Sunday, March 16, 2008

Trigger Feel

I think I am ruined for preferring only Military Style 2-stage trigger types. Which is probably a good thing.

Here, this is what I got used to. I got used to shooting a double action revolver, which sort of has a 2 stage trigger, and milsurp or military surplus style rifles and the 1911 .45.

Before I go on, let me define my terms and how a Double Action revolver is sort of like a Military 2-Stage trigger to me. A military trigger, in my mind, has some movement of take-up in the trigger that is kind of easy, then you meet stiff resistance right before you trip off the sear. You can take up this "slack" then squeeze for the break at the resistance. And I tend to do it this way. That might be bad, someone chime in if they know I'm hurting myself with a bad habit.

A revolver in Double Action is a firmer trigger pull, but with mine there is definitely a first part where it is easier and a point where it stiffens and I KNOW I am close and do the squeeze thing. In Single Action it's just a light 1 or 2 pound pull, but that's neither here nor there.

What do I have that shoots like this? The .03, the Garand, the 1911, the 1903, the S&W 686 (sorta, as I said). Even the .22 plinker from Mossberg and the Remington Model 11 shotgun (sorta, again) are 2 stage.

So I figured most all triggers worked that way. Take up the slack, then break a glass rod when you hit reistance and the trigger goes off.

But they don't ALL feel that way.

The Glocks I've tried are different feeling. The XD is similar to the Glock, but it, too, feels uniquely different, but i personally prefer it to the Glock. I will need to play with both more to firm up that personal opinion. Both trigger are mushier than I like. I don't know where they are gonna break. And not in a good 'surprise' way. They seem to travel forever. It's hard to get a handle on them.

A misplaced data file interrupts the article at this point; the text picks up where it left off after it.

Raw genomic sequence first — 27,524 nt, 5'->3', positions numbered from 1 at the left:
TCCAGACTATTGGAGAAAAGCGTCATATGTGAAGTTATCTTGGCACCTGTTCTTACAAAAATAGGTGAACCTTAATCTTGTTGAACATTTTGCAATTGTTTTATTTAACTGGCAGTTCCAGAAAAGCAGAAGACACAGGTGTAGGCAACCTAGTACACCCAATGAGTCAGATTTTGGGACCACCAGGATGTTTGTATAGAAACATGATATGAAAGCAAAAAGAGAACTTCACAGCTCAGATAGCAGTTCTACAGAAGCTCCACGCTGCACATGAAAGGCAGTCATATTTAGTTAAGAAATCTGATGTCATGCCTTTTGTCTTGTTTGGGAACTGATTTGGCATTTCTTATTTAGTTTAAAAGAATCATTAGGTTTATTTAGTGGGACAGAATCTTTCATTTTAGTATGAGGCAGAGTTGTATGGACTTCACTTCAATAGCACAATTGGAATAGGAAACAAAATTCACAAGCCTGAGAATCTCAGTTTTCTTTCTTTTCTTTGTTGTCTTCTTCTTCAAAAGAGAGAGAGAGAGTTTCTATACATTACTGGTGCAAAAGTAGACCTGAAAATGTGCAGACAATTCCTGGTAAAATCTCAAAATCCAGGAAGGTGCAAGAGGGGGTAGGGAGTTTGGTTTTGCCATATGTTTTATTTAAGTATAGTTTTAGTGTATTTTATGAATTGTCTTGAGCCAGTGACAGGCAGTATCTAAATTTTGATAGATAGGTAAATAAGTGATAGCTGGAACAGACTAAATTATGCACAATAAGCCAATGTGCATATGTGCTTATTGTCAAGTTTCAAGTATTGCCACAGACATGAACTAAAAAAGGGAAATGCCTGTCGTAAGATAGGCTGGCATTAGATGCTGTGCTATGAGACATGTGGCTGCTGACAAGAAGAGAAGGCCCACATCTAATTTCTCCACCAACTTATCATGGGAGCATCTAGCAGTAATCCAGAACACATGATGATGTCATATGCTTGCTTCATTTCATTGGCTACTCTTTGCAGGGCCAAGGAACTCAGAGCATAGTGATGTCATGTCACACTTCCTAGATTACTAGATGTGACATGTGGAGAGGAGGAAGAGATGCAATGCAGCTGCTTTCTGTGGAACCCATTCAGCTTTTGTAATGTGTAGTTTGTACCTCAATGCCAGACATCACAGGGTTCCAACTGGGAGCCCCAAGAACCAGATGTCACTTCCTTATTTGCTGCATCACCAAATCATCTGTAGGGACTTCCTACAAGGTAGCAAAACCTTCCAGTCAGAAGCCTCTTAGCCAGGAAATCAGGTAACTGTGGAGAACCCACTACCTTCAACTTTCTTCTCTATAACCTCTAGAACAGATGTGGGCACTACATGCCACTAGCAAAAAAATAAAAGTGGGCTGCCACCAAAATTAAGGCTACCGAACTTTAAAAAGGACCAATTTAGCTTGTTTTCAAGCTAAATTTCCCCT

The S&W Military and Police 9mm I tried was like that too. So are a lot of other models, I understand. Modern models. What was wrong with the old style trigger that these new types want to change? It's probably a reaction to police officers with not enough training, or are accustomed to Double Action revolvers, shooting themselves when the trigger doesn't have a lot of travel. Mushy, long-travel triggers might be a reaction to the abhorent modern trend of trying to make everything safer. Swaddle us in bubble wrap because of contingency plaintiffs attourneys and Gummint mandate. Sigh.

I haven't heard of or experienced a long gun that felt like that. I hope those are rare.

I don't like this new trend. I like the old style trigger.

It's probably just a natural conservative reaction to the new. But it is my preference. I like my firearms designs to have 60+ years of real-world testing, anyway, before I consider them for personal use. I also like to ask "which gun has killed more Tojos, Nazis, and Commies?" and for that you gotta go with older military designs. That 1911 sure is the pistol that has killed a lot of soldiers that meant the United States harm. Compared to any other pistol. The M-16 might have let the air in and the blood out of more commies than the 1911 manage, but only because you fire a rifle more.

Notice there are darn few Commies, Nazis, and Tojos to shoot at? And notice there are plenty NEW bad guys that are persistently sticking around and they became a problem at about the same time we got rid of 1911 as a military sidearm? Coincidence? I think now.

So bring back the 1911 and ban all non 2-stage trigger, rename the Department of Defense BACK to the Department of War and then 'problem aread' will start falling by the wayside again.

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